Particle Jukebox Project

The Internet of Things

This was my first project getting into something like this and I have to say I really enjoyed the experience. So much so that I'm now starting to collect more IOT devices and fiddle with them during my free time. After spending an entire Saturday learning this, I created this project with the intention to share how to quickly set up and understand how this all works together. Maybe I'm alone in this, but the basic "Hello, World" tutorial to get a light to blink just doesn't cut it. In my opinion, if you really want to understand something it's going to first require an idea of what you want to accomplish and proving to yourself you can do it!

Using Grove Starter Kit for Particle Mesh

Particle Jukebox is a fully functioning demo for The Grove Starter Kit for Particle Mesh which demonstrates how to use Particle.function(). Go ahead and flash ⚡️ this sketch to your Particle Argon and see how it works!

Requirements

  • One already-claimed Particle Argon
  • Grove Starter Kit for Particle Mesh

    • Grove shield for Particle Argon
    • Button ~ plugged into grove shield D2
    • Buzzer ~ plugged into grove shield D4
  • USB Cable & Internet! (duh)

Three Versions of Particle Jukebox

  • "Button Only" version using only the button (See particlejukebox_btnonly.ino)
  • "Cloud Only" version using only Particle.function() (See particlejukebox_cldonly.ino)
  • "Full" version using both the button as well as Particle.function() (See particlejukebox.ino)

Note! You don't have to use these products. You could use a plain Arduino with different sensors and effectors as well. I would recommend using the "Button Only" version.

Tunes

After you have uploaded particlejukebox.ino to your Particle Argon, you will find "PlayTune" located in the Functions section in your console. (It's also handy to control your Particle Argon using the app!) Enter any of the following to listen: Pokémon, Kim Possible, Power Rangers, Sesame Street, Smooth Criminal, Star Wars, Indiana Jones, Mario Bros, Legend of Zelda, Door Knock

Also, this is the play order each time the button is pressed. When you finally hear the "Door Knock" melody, it will reset to the first tune. If you ever mistype when calling the Particle Function, the "Door Knock" melody will also play for you.

Composition Using Equal Temperament

melody requires an arrangement of notes. For regular notes you will need to write in lowercase (a) and sharp notes in uppercase (A). Keep in mind B (B#) and E (E#) are both invalid.

Code Note 440Hz x 4
0 Pause 0
a A 1760
A A# 1864.66
b B 1975.54
B NA INVALID
c C 2093
C C# 2217.46
d D 2349.32
D D# 2489.02
e E 2637.02
E NA INVALID
f F 2793.82
F F# 2959.96
g G 3135.96
G G# 3322.44

The jukebox() function requires the melody array melody[], the melody sequence melodySeq[] and the length of the arrays. The key to getting your tune working correctly is to make sure melody[] & melodySeq[] are equal in length and specifying this length when calling jukebox().

int jukebox(int melody [], int melodySeq [], int length) {
    for (int note = 0; note < length; note++) {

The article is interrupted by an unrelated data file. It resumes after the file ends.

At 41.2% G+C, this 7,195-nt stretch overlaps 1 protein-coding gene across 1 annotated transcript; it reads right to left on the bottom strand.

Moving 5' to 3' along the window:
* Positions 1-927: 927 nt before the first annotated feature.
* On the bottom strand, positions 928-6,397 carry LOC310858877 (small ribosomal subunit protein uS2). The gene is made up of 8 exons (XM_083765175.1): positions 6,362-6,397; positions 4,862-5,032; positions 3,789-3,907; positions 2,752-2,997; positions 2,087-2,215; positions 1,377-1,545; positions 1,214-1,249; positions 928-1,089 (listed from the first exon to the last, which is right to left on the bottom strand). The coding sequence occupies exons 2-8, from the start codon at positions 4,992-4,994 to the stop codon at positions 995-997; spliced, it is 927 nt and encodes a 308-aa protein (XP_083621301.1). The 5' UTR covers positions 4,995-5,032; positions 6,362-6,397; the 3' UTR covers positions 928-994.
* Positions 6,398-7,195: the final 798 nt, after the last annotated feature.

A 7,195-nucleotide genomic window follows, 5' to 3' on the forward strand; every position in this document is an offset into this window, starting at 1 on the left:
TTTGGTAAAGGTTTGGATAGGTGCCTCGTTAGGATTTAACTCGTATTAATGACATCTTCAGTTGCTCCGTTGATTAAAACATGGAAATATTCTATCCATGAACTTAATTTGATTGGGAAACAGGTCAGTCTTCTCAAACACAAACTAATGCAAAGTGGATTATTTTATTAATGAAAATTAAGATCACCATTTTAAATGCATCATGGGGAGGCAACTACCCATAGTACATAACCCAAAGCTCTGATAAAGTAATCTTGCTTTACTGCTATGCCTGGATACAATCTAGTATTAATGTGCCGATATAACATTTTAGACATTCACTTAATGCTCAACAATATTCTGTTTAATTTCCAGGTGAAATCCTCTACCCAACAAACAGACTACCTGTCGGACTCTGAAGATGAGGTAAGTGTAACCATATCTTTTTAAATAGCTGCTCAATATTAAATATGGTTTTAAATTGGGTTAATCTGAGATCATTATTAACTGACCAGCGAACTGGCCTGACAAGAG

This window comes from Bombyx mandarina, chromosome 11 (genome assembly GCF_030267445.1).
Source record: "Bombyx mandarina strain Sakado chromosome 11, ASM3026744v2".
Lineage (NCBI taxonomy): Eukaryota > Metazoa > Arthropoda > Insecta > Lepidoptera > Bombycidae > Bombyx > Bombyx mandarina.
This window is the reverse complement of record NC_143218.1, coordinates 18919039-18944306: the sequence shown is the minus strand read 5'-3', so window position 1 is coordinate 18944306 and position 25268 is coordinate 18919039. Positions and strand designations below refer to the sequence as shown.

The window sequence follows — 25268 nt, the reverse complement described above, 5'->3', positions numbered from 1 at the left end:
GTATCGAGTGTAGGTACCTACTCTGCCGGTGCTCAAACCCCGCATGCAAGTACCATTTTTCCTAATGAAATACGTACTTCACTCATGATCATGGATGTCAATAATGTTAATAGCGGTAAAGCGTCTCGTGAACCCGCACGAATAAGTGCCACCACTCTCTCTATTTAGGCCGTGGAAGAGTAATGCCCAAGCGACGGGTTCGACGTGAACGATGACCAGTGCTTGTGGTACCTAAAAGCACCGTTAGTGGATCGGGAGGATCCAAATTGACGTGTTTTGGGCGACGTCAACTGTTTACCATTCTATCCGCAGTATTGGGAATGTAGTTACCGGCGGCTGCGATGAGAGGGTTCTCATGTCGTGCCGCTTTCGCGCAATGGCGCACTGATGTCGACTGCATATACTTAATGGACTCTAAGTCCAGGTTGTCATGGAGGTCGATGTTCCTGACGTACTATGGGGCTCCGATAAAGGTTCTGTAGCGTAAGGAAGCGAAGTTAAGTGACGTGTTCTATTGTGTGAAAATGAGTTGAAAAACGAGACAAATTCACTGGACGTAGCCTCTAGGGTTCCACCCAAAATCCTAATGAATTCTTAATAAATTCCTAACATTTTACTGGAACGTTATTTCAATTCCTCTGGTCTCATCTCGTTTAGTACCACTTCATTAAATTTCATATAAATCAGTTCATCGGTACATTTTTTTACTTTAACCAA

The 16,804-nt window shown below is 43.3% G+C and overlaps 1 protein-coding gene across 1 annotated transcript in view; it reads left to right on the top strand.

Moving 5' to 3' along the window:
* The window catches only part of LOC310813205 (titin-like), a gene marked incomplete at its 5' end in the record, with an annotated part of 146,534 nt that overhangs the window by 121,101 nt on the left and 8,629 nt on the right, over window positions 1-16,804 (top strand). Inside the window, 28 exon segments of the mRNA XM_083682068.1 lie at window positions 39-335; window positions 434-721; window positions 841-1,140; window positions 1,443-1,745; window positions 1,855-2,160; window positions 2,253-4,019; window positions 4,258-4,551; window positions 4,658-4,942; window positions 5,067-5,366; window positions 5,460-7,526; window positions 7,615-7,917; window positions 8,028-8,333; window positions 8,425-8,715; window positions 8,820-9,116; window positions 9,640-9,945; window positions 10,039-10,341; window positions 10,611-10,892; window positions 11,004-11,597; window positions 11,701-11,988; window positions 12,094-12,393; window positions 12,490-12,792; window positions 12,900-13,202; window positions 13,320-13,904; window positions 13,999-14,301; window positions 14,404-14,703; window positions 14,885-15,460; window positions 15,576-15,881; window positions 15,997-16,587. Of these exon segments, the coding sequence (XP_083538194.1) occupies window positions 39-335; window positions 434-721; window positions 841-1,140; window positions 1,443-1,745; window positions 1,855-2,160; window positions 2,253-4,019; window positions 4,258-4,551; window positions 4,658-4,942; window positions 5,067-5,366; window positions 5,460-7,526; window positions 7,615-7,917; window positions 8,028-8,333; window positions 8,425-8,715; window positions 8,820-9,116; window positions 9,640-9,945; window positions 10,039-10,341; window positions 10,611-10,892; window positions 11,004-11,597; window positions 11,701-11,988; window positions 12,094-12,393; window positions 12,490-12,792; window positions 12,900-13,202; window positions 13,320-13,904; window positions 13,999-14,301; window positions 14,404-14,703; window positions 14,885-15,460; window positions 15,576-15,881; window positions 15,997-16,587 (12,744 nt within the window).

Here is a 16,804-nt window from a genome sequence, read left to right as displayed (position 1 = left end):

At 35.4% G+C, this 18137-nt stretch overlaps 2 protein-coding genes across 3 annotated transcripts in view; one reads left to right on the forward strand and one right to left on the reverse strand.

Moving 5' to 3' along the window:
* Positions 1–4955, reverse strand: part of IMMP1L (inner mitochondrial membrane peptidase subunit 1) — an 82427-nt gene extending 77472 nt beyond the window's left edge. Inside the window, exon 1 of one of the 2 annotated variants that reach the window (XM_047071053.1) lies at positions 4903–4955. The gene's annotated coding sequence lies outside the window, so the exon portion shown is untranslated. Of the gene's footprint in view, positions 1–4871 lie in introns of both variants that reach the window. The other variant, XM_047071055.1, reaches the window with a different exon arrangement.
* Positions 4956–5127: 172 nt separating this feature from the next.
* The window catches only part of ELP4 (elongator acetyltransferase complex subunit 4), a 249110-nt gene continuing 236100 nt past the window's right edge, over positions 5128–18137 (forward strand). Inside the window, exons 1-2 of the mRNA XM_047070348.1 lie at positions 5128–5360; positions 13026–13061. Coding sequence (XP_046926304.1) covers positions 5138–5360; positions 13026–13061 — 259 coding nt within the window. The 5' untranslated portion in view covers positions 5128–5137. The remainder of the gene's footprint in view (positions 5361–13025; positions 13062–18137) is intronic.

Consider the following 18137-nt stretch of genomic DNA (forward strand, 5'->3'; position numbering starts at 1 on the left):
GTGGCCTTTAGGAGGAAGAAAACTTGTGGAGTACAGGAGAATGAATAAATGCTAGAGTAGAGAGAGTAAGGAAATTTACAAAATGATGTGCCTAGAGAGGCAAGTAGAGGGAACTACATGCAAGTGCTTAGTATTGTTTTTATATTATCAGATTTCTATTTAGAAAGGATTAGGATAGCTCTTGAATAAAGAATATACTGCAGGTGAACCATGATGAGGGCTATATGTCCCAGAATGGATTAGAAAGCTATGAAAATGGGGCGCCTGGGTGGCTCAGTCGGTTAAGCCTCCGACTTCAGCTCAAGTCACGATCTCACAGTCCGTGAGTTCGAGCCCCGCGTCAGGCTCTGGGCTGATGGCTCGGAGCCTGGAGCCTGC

int duration = 1000/melodySeq[note];
      tone(BZZ, melody[note], duration);
      delay(duration * 1.30);
    }
    tune++; // next tune
}

Tune Example: Pokémon

To compose a tune you will need to write the melody in one array, the rhythm in another array, and both arrays to be equal in length.

// "PO - KE - MON!"
int pokemon[] =    {d,f,g}; // the melody
int pokemonSeq[] = {8,8,8}; // the rhythm
// calling the simplest tune in the list
jukebox(pokemon, pokemonSeq, 3); // length of this is 3!

Different Examples Shown

However, in some cases you might need one note at a higher or lower octave. Just write whatever note with *2 or /2

// (with a# one octave above)
int indianaJones[] = {d,D,f,A*2,d,f,D};

melodySeq is used to create the rhythm to your melody. It can be a little tricky, but the numbers given to the array should make sense for someone familiar to playing an instrument. There are whole 1, quarter 4, eighth 8 etc. You will see a few variances in this sketch such as 6, 12, and 3. This was intended to slow down the melody without altering the loop. Smooth Criminal is an example of this. (You can also play around with different time signatures, if you know what you're doing!)

You can also add pauses to your tune by adding 0.

int mario[] =    {e,e,e,d,e,g,0,g/2};
int marioSeq[] = {8,8,4,8,4,4,4,  4};

Additional Notes

This was written with the button connected. Once the button has been removed, you will immediately hear every tune play in a continuous loop. I highly recommend commenting out the following if you wish to control your Particle Argon using only the Particle Cloud Function:

  • #define BTN D2 at the top
  • pinMode(BTN, INPUT); in your void setup()
  • Everything inside void loop()

Originally I had the the function to get the length without counting, but ran into strange behavior ~ best to count. (I'm learning c++ as I go :) As a suggestion, if you wish to compose a full song, I would segment them such as "Chorus" and "Verse" and have the jukebox call each of them individually. Just don't annoy your friends or neighbors.

Copyright © 2020. Jake Birkes